Middle East

Middle East Economics Weekly

Qatar gas, Morocco FX purchases, Tunisian turmoil

The continued rise in global gas prices will provide a substantial boost to Qatar's export revenues and provide scope for policymakers to loosen the purse strings to support the economic recovery. Elsewhere, moves by Morocco’s central bank suggest that the currency could appreciate further. Finally, Tunisia’s President Kais Saied's moves on Wednesday add to signs that his power grab is leading to a one-man rule. This will reinforce concerns about the future of Tunisia’s democracy and the government’s capacity to service its debts.

23 September 2021

Middle East Economics Update

Dubai World Expo: near-term boost, debt risks linger

The long-awaited World Expo in Dubai will get underway next Friday and while there is likely to be some boost to the economy, this will be short lived. What’s more, as we have long warned, the Expo could leave high rates of overcapacity in Dubai’s real estate and hospitality sectors in its wake that could ultimately re-ignite concerns about the debts of the Emirate’s government-related entities.

23 September 2021

Middle East Economics Update

Central Bank of Egypt keeps rates on hold for now

The Central Bank of Egypt (CBE) kept interest rates unchanged at Thursday’s MPC meeting amid rising price pressures. However, we still think that inflation will slow in the final months of this year and re-open the door for the CBE to resume its easing cycle.

17 September 2021

Key Forecasts

Table 3: GDP & Consumer Prices (% y/y)

Share of

World 1

2010-19

Ave.

GDP

Consumer Prices

2019

2020e

2021

2022

2023

2019

2020

2021

2022

2023

Saudi Arabia

1.2

3.5

0.3

-4.1

4.8

6.3

3.0

-2.1

3.4

3.3

1.5

1.3

Egypt

0.9

3.9

5.7

1.5

5.0

5.8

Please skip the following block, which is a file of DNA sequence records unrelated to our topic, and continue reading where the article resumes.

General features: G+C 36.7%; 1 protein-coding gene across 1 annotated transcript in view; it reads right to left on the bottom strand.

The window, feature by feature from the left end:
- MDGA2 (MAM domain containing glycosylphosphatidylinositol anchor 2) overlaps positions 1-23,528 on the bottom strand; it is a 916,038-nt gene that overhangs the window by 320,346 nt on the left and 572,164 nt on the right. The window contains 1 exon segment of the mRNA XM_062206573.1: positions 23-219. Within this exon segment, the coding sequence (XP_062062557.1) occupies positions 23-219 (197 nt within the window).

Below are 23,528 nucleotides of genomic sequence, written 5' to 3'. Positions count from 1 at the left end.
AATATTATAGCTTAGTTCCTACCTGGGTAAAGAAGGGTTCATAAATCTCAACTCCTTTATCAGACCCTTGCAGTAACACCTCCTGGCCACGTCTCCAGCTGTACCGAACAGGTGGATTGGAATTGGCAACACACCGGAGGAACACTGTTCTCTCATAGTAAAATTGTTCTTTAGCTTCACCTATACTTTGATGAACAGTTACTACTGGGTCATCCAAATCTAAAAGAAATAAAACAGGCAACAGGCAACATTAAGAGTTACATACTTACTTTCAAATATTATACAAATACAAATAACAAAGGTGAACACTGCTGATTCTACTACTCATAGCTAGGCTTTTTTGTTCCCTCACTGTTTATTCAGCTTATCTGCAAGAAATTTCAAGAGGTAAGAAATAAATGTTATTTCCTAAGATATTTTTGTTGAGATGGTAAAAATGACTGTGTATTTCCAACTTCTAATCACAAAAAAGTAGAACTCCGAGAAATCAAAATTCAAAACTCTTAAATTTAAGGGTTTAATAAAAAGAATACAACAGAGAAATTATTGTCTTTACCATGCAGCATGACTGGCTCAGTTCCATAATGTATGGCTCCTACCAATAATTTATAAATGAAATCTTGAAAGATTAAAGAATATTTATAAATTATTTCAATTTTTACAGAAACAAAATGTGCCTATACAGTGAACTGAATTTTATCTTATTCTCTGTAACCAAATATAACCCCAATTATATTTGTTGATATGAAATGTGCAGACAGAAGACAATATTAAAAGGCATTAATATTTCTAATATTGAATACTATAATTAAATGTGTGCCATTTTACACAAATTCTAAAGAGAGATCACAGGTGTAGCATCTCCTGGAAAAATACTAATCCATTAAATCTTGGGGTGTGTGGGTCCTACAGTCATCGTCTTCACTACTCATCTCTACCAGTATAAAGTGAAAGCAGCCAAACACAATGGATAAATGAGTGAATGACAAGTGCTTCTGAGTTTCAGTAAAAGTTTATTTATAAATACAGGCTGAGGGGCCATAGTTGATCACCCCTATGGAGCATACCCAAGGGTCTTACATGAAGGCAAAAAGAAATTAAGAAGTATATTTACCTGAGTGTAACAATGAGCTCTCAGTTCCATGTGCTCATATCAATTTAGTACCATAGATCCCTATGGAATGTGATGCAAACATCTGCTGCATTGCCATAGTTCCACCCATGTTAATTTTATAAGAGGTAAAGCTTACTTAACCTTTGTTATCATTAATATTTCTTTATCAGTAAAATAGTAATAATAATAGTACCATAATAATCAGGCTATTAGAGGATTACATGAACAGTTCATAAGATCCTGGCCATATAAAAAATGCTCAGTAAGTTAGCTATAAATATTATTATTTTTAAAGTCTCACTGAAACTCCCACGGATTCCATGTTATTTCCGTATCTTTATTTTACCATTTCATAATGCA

5.8

9.2

5.2

4.8

5.0

5.0

UAE

0.5

2.8

3.4

-6.3

2.3

5.5

1.0

-1.9

-2.1

0.0

1.5

1.3

Algeria

0.4

2.8

0.8

-4.9

-0.5

3.8

1.8

2.0

2.4

5.0

6.0

5.5

Morocco

0.2

3.8

2.6

-6.3

9.0

4.0

3.8

0.3

0.7

1.5

2.0

1.3

Qatar

0.2

7.4

-0.4

-3.9

1.5

4.0

2.3

-0.6

-2.6

2.3

3.3

2.5

Kuwait

0.1

1.1

0.4

-8.9

2.5

8.8

1.0

1.1

2.1

3.3

2.3

2.3

Oman

0.1

4.1

-0.8

-6.0

0.3

4.8

3.3

0.1

-0.8

1.8

1.3

0.8

Tunisia

0.1

2.3

1.0

-8.6

3.5

4.3

3.8

6.7

5.6

5.5

6.3

5.8

Jordan

0.1

3.2

2.5

-1.6

2.5

4.0

3.5

0.8

0.3

2.3

1.5

1.3

Lebanon

0.1

3.4

-6.7

-40.0

-20.0

12.0

2.5

2.9

84.9

185.0

140.0

65.0

Bahrain

0.1

3.8

1.8

-5.1

2.8

3.8

2.5

1.0

-2.3

-0.5

1.8

1.5

Mid. East & North Africa2

4.0

3.7

1.8

-4.4

3.3

5.7

3.3

1.5

2.2

3.1

3.0

2.8

Sources: Refinitiv, Capital Economics. 1) % of GDP, 2020, PPP terms (IMF estimates). 2) Regional inflation aggregate excludes Lebanon.


Qatar gas, Morocco FX purchases, Tunisian turmoil

Middle East Economics Weekly

26 September 2021

Our view

COVID-19 vaccination programmes in the Gulf continue to lead the way in the region and most containment measures have now been lifted. This, combined with the decision by OPEC+ to further raise oil output quotas, will strengthen recoveries in the Gulf and our GDP growth forecasts are generally above the consensus. The UAE will be also supported by the start of the World Expo in October, although we remain concerned that overcapacity in the hospitality sector will be exacerbated once the event rolls out of town. This could make it more difficult for Dubai’s government-related entities to service their large debts. Outside of the Gulf, Morocco’s strong vaccine rollout and a rebound in agricultural production will support robust growth over the next couple of years. But this will be an exception among economies outside of the Gulf, where slow vaccine programmes mean that restrictions will remain in place for longer and hold back recoveries.

Latest Outlook

Middle East Economic Outlook

A two-speed recovery

Strong COVID-19 vaccine rollouts in most of the Gulf and Morocco mean that remaining virus restrictions should be lifted by the end of this year, providing a boost to recoveries that, in the Gulf, will be turbo-charged by the recent OPEC+ deal to raise oil output. Elsewhere, though, vaccination programmes are progressing more slowly and fresh virus outbreaks will remain a key threat to the outlook. At the same time, many of these economies will suffer as international tourists return only slowly and officials turn back to fiscal consolidation in order to address high public debt-to-GDP ratios.

21 July 2021